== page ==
Community

Kirkdale was recorded in the Domesday book as Chirchedale, then Kirkedale by 1185. Origins of the name: from Norse kirk (church), and dale (valley / ‘road to’); perhaps “road to the church [at Walton-on-the-Hill]”, and predates the founding of Liverpool.

Kirkdale was still mostly rural at the beginning of the 19th century, and was still only half-developed by around 1850. Infamous for it’s rowdy public houses and Gaol, it also had an Industrial School for 400 children.

The building of the Leeds to Liverpool Canal to bring coal to the docks, the rapid expansion of the docks and the building of the rail lines north of Liverpool cut through Kirkdale, bringing noise, pollution and cheap housing built by unscrupulous landlords.

The docks were heavily bombed during the 2nd world war and post war slum clearance brought better quality housing and the passing of the steam ship reduced pollution. The canal is now used for pleasure boats and the railways are electrified commuter routes.

More historical information can be found at Martin Greaney’s excellent website History of Kirkdale

Kirkdale is split into two council wards:

Summary of Ward statistics provided by Liverpool Council and based on 2020 data:

Kirkdale WestKirkdale EastCombined
Housing
Number of Properties3,4392,3065,745
Band A (lowest tax)74 %90 %80 %
Social housing41 %47 %43 %
Private rented24 %24 %24%
Owned34 %27 %31 %
Population
Children1,2239102,133
Adults3,7942,7946,588
Pensioners9417761,717
Total59584,48010,438
Social care :
Free school meals41 %52 %46 %
Special needs22 %26 %24 %
English 2nd language31 %25 %28 %
Universal Credit25 %27 %26 %
Fuel Poverty19 %19 %19 %
Non white population16 %13 %15 %
Registered Disabled9767201,696
Care home beds4285127

The statistics show that the population of Kirkdale has relatively high levels of poverty, illness, poor quality housing and a relatively high proportion of children for whom English is their second language.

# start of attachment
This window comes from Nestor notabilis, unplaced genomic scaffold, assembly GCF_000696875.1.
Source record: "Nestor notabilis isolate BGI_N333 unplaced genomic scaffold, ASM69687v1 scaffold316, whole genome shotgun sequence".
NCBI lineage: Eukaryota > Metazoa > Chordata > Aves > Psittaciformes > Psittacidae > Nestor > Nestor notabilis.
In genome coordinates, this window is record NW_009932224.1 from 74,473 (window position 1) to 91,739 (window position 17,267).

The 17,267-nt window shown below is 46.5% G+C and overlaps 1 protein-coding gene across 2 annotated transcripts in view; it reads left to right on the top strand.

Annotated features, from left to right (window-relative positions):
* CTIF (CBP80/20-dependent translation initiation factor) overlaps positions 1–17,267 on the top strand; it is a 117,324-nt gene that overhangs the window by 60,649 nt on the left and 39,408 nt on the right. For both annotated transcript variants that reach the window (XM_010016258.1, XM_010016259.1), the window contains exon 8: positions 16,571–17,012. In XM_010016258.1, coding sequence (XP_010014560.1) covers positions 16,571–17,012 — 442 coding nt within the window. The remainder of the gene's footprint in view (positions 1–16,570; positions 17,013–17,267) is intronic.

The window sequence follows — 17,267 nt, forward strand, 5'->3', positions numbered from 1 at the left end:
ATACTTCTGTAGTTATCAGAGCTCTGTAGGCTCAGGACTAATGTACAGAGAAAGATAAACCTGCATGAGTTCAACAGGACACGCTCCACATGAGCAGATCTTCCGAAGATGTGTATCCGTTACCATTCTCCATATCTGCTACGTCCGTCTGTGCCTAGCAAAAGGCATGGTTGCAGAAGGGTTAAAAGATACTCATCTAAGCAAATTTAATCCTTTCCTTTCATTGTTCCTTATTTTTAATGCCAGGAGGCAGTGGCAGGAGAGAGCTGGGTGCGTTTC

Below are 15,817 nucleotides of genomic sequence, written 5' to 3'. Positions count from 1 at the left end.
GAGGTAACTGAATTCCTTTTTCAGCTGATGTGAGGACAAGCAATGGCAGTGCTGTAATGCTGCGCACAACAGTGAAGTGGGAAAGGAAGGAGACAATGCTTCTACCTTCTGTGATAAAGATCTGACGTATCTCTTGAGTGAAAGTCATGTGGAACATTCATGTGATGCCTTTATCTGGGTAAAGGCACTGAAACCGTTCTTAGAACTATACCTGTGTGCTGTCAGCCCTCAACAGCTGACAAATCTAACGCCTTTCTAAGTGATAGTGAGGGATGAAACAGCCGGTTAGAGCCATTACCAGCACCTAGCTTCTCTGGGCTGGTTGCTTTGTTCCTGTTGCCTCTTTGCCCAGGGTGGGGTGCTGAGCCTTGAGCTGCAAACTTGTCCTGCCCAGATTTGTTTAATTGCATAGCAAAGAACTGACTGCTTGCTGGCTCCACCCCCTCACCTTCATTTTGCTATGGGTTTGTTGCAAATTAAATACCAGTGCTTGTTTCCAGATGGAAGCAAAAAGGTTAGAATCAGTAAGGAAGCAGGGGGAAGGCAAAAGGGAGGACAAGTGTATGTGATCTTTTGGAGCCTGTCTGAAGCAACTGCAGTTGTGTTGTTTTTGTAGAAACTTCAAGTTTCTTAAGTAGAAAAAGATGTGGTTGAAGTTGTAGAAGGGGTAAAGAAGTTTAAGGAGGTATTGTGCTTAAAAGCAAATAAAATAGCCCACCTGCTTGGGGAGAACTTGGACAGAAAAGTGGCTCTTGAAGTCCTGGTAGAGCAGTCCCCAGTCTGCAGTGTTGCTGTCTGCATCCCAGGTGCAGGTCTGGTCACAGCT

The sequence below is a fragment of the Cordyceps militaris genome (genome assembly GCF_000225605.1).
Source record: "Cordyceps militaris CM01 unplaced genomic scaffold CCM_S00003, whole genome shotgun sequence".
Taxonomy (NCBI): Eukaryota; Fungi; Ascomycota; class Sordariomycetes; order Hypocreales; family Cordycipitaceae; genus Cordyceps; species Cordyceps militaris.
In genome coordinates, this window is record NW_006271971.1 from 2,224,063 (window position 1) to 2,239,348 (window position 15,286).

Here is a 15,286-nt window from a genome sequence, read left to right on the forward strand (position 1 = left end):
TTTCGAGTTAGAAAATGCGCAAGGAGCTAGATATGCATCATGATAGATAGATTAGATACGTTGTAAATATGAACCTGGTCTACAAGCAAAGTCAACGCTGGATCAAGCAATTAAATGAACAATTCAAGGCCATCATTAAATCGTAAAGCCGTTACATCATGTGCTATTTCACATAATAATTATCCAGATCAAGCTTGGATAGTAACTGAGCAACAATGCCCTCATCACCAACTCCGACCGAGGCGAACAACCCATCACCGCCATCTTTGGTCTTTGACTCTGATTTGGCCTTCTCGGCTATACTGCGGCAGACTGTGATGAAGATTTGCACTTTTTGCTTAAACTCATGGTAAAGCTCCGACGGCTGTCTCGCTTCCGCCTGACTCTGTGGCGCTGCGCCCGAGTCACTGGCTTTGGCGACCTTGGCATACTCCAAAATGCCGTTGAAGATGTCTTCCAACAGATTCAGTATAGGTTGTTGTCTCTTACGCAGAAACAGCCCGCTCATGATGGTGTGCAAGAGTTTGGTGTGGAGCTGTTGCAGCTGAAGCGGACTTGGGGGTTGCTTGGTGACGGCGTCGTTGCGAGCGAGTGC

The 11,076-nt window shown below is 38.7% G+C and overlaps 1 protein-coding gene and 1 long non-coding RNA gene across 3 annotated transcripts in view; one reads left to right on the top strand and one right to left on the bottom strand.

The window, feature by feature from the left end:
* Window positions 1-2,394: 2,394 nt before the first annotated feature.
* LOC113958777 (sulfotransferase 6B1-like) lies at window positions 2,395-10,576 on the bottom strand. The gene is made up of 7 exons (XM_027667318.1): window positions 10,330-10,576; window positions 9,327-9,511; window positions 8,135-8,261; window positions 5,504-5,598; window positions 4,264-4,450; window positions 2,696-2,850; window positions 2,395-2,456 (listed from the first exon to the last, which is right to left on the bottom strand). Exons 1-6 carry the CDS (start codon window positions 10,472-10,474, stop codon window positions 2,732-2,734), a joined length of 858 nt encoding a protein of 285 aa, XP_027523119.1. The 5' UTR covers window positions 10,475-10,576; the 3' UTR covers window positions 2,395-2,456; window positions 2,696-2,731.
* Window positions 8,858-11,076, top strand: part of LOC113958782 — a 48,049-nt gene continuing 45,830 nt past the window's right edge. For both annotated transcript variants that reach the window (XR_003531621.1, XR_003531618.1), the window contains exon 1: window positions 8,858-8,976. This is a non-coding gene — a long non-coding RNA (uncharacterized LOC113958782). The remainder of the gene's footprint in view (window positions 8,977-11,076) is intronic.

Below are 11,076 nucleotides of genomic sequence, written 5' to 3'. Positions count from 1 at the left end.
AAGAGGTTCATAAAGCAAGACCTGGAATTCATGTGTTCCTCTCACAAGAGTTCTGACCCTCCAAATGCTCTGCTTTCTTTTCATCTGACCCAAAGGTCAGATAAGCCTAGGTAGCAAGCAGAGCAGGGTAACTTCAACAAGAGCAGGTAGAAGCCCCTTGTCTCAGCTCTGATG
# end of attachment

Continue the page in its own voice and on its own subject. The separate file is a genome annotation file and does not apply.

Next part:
It’s difficult to determine cause and effect, the poor quality housing is relatively low rent which pulls in low income residents but also contributes to ill health and fuel poverty.

Air quality in Kirkdale is much better now than it used to be but there is still some pollution from the businesses at the docks, especially the scrap yards, and that makes the air quality in Kirkdale the worse in Liverpool. There may be opportunities to install citizen run air pollution monitoring stations.

Land and buildings are relatively low cost which creates opportunities for redevelopment.

The primary schools are excellent but students have to travel out of the area for secondary education. There may be opportunities to create educational opportunities and activities to keep young residents in the area after primary school age.

Kirkdale has excellent communications, by road and rail, with regular train and bus services into Liverpool. More could also be made of the Leeds to Liverpool canal as a recreation area as well as a green route.

The development of the new Everton Football ground at Bramley Moore docks at the south end of the neighbourhood could provide additional employment opportunities and inward investment.